The next time Ross Perot appears on a TV talk show, try this experiment: Turn off the sound, take a good look at him, and try to remember when you last saw someone who looks so downright ordinary on television. When he listens to a question, his eyes glint warily and his forehead arches with suspicion, as if he were a character actor undergoing cross-examination on an old episode of Perry Mason. And then there are those ears. By all the conventions of the sound-bite era, it is impossible that Ross Perot could be elected president of the United States.
Yet it is precisely because Perot stands so directly in opposition to the conventional wisdom—not just about television but about all of modern American politics—that he has a realistic chance to win. Perot is the candidate of the disaffected, the disenchanted, the fed up: the people whose contempt for politics has passed beyond cynicism to despair. They instinctively understand that campaigning has supplanted governing as the primary focus of contemporary politics. They know that for today’s officeholders, polling has replaced judgment, pandering has replaced policy, and attacking the opposition has replaced debate. The Perot ground swell is a revolution against the way politics is practiced.
That is why Perot’s quirky television personality actually works in his favor. The adage “the medium is the message” does not apply to Ross Perot. He is the message. Now the question is, How many voters will decide to deliver it?
Spirit of the Times
All through the spring, polls and presidential primaries documented the dissatisfaction of the American people. Was the country headed in the right direction? In an NBC—Wall Street Journal poll, 70 percent said no; just 17 percent said yes. How interested are elected officials in solving the nation’s problems? Not very interested, said 64 percent of those surveyed by ABC News. Is the presidential campaign mainly about the nation’s biggest problems? No, said 71 percent of the voters in the same poll.
But it takes more than voter disgruntlement for an independent candidate to have a plausible chance to win. John Anderson—remember him?—stood at 24 percent in national polls in the spring of 1980, about where Perot stands now. On election day he had just 6 percent and zero electoral votes. Perot, however, has three advantages that Anderson lacked. First, he is not a politician; therefore he is a more credible insurgent. Second, he can finance a $100 million campaign personally, out of petty cash—a few months’ interest on his $3 billion fortune. Third, his personality fits the mood of the times. At a time of government gridlock, he projects an image of action. You can bet that Perot’s TV ads will recount how he led a mercy mission to North Vietnam to aid American prisoners of war, how he arranged to rescue two employees of his company from an Iranian prison, and how he spearheaded a reform of Texas education. “If the people don’t want action,” he told David Frost in a PBS interview, “if they don’t want these problems solved, if they don’t want aggressive programs to get rid of the violence in the communities, to rebuild the cities, to get this country back on track, to stop the deterioration of the job base and the tax base, they don’t want me.”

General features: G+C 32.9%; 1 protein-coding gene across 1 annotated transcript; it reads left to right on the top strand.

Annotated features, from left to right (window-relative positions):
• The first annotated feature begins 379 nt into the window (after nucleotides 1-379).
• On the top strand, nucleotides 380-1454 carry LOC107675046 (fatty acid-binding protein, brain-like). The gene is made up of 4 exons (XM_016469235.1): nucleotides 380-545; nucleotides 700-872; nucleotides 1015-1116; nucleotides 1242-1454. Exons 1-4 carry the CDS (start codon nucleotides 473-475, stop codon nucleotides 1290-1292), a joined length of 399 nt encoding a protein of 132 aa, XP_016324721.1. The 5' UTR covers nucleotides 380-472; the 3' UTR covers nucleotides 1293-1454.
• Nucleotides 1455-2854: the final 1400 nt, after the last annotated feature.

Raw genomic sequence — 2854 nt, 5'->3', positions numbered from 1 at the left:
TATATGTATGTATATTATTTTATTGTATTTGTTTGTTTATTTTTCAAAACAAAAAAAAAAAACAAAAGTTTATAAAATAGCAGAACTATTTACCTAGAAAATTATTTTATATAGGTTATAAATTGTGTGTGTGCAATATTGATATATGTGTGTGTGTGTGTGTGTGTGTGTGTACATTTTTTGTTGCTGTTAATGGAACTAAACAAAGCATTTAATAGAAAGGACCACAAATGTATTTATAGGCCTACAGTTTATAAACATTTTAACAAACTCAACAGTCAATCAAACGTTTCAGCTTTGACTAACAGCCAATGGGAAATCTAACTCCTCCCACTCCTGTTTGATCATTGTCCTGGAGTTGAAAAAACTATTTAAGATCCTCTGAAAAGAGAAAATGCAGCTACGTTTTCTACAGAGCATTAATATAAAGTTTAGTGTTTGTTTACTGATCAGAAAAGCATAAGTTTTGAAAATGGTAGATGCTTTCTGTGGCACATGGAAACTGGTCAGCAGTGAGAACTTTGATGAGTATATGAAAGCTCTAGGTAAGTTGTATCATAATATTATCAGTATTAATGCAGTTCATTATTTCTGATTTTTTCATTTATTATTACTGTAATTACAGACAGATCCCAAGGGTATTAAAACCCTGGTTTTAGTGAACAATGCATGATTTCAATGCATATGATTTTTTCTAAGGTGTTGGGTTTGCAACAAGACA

A pro—Bill Clinton political consultant was deeply impressed by that brief speech. “Notice how he puts the burden on the voter,” he said. “It’s just like his petition drive. The press makes fun of it, but Perot is saying, ‘I want you to decide if I should run. I am empowering you to decide.’ He makes voters feel that they are important to him.”
“Empowerment” is the fashionable word of the moment. It refers to the decentralization of authority: letting the people on the front lines participate in decisions. (Site-based management for public schools is an example of empowerment that is much in vogue.) Throughout his career, Ross Perot has always been ahead of the pack in deciphering the spirit of the times—the potential of computers, the danger of drugs, the failure of education—and empowerment is no exception. It was the root of his celebrated fight with General Motors in the mid-eighties. As a member of GM’s board, Perot came to the conclusion that executives paid no attention to what kind of cars customers wanted. When he kept making the point publicly, GM got rid of him by buying his stock for $700 million.
Few things are more powerful in politics than the sense that a candidate is right for the moment. Jimmy Carter went from being a former governor of Georgia to president of the United States mainly because the public wanted an honorable man (“I’ll never lie to you”) to erase the memory of Watergate. Ronald Reagan made the leap from actor to governor to president because the public wanted less government in their lives. Ross Perot’s early success is a measure of how well he fits his time. He is, at least on first impression, what the people say they want: someone who figures out what needs to be done without taking a poll, who doesn’t care about partisanship and blaming the other side, who is interested only in making government work. “I would disappear,” he said during an appearance on CBS This Morning, “if they [the Bush administration] would start taking action and quit talking.”
For a man who has made $3 billion in the computer industry, Ross Perot operates a surprising amount of the time on instinct and hunch. So it is with his campaign strategy. No one can sit down with a pencil and say, “Here’s how we get to 270 electoral votes.” In fact, the people close to Perot all talk about the same four states—California, Texas, Florida, and Michigan. California alone has 54 electoral votes, exactly one fifth the amount needed to win; together, Perot’s big four have 129 votes—almost halfway home. That’s a start, but it’s not a strategy.
California, a state